by Ric Ottaiano
October 18, 2006 

There has been an ongoing protest at Gallaudet University over the installment of a new university president. Gallaudet is the country’s only liberal arts college for the deaf and what is being asserted in this dispute is very revealing of what is happening in our larger society. Specifically, it is an example of the multiculturalist ethic carried to its logical extreme and the concommitant inability to make any sort of value judgment.

Many of the student protestors don’t consider the president-to-be quite “deaf enough.” What am I talking about? Well, if you haven’t followed this story, and related earlier ones, you probably have not heard about what is called “deaf culture.”

The student body president said, “I definitely feel she’s been too friendly, catering to the technology sector of the hearing world that wants to help deaf people hear.”

Another student said, “There is pain and fear that some day in the future there may be very few deaf people because there are so many forces that are driving a change for deaf people.”

And another asserted, “We don’t look at deafness as a sickness. We see deafness as a blessing. There are people who want to lose deafness. That if you can’t hear, you can’t be successful. That’s crap.”

These folks do not want anyone to try through technology or otherwise to remedy hearing loss with, for example, the cochlear implant. They identify their disability (and, yes, that’s what it is) as creating a “culture” to which they belong and which is no better or worse than any other “culture.” Hence, the application of the multicultural pap that no culture in any respect is superior to any other and therefore any effort to in any way change that culture is illigitimate.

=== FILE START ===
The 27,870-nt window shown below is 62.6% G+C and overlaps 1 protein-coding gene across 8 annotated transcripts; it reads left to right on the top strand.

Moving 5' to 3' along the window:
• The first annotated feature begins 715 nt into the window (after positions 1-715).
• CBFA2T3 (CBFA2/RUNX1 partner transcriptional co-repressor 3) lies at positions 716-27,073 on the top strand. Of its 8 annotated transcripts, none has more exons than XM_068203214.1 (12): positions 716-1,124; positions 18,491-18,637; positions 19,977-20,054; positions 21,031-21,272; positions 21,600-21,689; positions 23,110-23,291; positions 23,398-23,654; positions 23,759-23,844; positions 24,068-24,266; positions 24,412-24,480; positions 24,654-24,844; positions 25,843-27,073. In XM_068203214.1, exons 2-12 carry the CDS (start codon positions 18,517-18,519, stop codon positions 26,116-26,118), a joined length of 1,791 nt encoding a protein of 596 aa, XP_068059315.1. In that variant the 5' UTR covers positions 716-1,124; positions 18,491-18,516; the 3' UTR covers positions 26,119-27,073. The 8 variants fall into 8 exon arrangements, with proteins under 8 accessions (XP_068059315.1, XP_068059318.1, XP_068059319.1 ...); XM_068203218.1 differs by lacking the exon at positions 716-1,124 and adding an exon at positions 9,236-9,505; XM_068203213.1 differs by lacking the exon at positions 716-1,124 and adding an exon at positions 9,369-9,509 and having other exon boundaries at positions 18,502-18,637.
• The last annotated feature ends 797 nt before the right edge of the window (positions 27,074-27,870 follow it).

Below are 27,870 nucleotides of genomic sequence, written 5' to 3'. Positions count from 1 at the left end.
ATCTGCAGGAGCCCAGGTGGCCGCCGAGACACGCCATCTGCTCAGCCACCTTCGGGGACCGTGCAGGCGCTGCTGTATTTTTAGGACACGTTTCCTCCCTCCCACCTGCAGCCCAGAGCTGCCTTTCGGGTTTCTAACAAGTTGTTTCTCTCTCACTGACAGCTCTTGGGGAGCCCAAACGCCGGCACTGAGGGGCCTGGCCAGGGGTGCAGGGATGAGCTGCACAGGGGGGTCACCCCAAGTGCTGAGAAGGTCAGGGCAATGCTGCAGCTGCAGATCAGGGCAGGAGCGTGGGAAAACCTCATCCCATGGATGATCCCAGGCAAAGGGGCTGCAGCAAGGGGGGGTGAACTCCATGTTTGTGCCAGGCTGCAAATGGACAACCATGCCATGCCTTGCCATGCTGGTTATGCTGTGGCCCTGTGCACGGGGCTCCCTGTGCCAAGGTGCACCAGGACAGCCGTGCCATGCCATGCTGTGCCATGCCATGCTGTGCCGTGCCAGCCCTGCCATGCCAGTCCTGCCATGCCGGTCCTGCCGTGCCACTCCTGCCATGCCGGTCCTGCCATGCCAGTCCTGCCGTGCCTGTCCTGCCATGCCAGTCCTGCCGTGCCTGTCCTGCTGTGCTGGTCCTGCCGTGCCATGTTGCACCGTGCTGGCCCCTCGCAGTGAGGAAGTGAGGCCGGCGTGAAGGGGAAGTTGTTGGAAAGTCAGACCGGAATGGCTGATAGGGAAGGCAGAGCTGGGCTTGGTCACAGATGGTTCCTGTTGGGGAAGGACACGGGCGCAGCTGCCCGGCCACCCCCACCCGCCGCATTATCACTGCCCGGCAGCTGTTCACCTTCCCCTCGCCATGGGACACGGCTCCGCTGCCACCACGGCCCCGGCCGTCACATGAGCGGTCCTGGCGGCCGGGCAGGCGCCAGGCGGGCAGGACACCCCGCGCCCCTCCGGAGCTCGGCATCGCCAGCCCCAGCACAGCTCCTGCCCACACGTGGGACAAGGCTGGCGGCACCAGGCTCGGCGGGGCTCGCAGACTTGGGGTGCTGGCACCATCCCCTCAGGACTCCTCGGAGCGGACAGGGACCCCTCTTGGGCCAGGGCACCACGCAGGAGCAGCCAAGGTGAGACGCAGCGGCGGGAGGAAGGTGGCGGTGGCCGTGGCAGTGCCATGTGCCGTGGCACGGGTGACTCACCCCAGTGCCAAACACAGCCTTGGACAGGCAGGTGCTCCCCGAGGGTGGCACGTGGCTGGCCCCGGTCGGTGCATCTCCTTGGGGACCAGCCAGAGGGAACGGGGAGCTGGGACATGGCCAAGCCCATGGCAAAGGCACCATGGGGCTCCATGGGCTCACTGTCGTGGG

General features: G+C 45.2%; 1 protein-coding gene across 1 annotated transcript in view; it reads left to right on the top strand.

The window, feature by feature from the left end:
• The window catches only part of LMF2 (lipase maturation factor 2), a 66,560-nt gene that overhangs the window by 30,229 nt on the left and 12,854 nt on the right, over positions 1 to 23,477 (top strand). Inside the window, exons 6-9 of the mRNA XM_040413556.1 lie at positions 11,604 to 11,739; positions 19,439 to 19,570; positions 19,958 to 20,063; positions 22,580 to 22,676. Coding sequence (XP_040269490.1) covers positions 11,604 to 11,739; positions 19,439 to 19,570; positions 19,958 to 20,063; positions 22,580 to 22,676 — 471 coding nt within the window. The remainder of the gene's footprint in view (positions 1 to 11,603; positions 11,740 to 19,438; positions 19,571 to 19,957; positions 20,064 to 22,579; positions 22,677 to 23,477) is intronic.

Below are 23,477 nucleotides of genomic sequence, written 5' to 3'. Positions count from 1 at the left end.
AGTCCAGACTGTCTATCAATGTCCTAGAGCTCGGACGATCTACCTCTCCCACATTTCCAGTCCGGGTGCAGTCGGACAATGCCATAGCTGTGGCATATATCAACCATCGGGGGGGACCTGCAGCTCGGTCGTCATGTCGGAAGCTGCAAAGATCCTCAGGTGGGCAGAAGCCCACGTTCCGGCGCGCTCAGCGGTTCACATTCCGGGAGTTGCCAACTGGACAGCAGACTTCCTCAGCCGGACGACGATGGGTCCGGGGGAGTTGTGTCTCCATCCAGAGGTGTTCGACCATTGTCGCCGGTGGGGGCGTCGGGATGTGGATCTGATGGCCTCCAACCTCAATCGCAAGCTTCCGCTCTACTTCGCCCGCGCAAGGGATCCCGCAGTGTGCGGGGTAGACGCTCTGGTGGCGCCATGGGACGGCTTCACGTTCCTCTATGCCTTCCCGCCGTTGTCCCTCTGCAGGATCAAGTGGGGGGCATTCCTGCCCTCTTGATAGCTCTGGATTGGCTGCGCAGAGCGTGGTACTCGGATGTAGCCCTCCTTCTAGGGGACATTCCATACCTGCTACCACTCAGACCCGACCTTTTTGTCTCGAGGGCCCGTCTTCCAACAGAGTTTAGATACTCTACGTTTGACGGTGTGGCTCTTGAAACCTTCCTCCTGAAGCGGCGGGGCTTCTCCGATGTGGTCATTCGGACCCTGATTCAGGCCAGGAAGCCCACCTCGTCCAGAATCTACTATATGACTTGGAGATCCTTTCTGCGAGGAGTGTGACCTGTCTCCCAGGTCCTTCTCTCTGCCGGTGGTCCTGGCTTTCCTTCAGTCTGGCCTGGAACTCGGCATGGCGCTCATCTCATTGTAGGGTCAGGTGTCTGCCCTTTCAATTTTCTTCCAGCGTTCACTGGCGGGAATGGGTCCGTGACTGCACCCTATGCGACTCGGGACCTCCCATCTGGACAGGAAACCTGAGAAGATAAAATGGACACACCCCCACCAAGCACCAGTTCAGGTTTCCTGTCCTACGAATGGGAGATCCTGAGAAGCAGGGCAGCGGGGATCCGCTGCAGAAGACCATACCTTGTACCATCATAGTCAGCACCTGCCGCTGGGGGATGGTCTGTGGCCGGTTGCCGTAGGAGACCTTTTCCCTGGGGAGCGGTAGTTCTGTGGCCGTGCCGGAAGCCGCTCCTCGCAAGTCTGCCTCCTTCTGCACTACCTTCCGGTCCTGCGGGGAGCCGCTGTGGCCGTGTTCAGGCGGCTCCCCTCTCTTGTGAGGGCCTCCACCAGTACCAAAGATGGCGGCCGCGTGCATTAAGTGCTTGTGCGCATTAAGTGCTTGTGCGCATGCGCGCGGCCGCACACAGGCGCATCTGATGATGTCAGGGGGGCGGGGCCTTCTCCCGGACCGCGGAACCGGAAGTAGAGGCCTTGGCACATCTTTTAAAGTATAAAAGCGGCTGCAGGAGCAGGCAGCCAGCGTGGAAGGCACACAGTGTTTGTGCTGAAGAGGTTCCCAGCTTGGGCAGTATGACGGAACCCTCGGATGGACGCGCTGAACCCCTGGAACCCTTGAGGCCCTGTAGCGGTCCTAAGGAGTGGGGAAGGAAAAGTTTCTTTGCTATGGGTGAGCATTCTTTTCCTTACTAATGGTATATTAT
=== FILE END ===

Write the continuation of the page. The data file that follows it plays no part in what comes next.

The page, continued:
But these people are, quite frankly, ridiculous and misguided. It is better to be able to hear than to be deaf. It is more desirable to be able to listen to Mozart, or to hear your child’s voice, than to not. This is an obvious truth that can only be debated in left wing quarters, or at any university.

The mistake is conflating the inferiority of the trait or quality itself with the inferiority of the person with that trait or quality. No one is saying that the deaf person is less desirable, or of less value. However the fact is that deafness itself is less desirable than the opposite, which is the ideal.

Allow me to go out on a limb here and equate this with one of the aspects of the debate over homosexuality since there is a very fundamental similarity between the two. When I and many others say that heterosexuality is preferable to homosexuality, we are not saying that heterosexual persons are preferable to gay and lesbian persons. There are absolutely lovely persons who happen to be gay while there are obviously terrible persons who are heterosexual, and vice versa.

The point is that ideals exist such as being able to hear, being able to have a loving relationship with a member of the opposite sex, that are preferable to the alternatives. And that remains so even though there are persons who cannot achieve that ideal.

UPDATE: If you have been following this story, check out this site by a student at Gallaudet who is keeping everyone up to date on the goings-on.

[This article can also be found at Release The Hounds!]

Be Sociable, Share!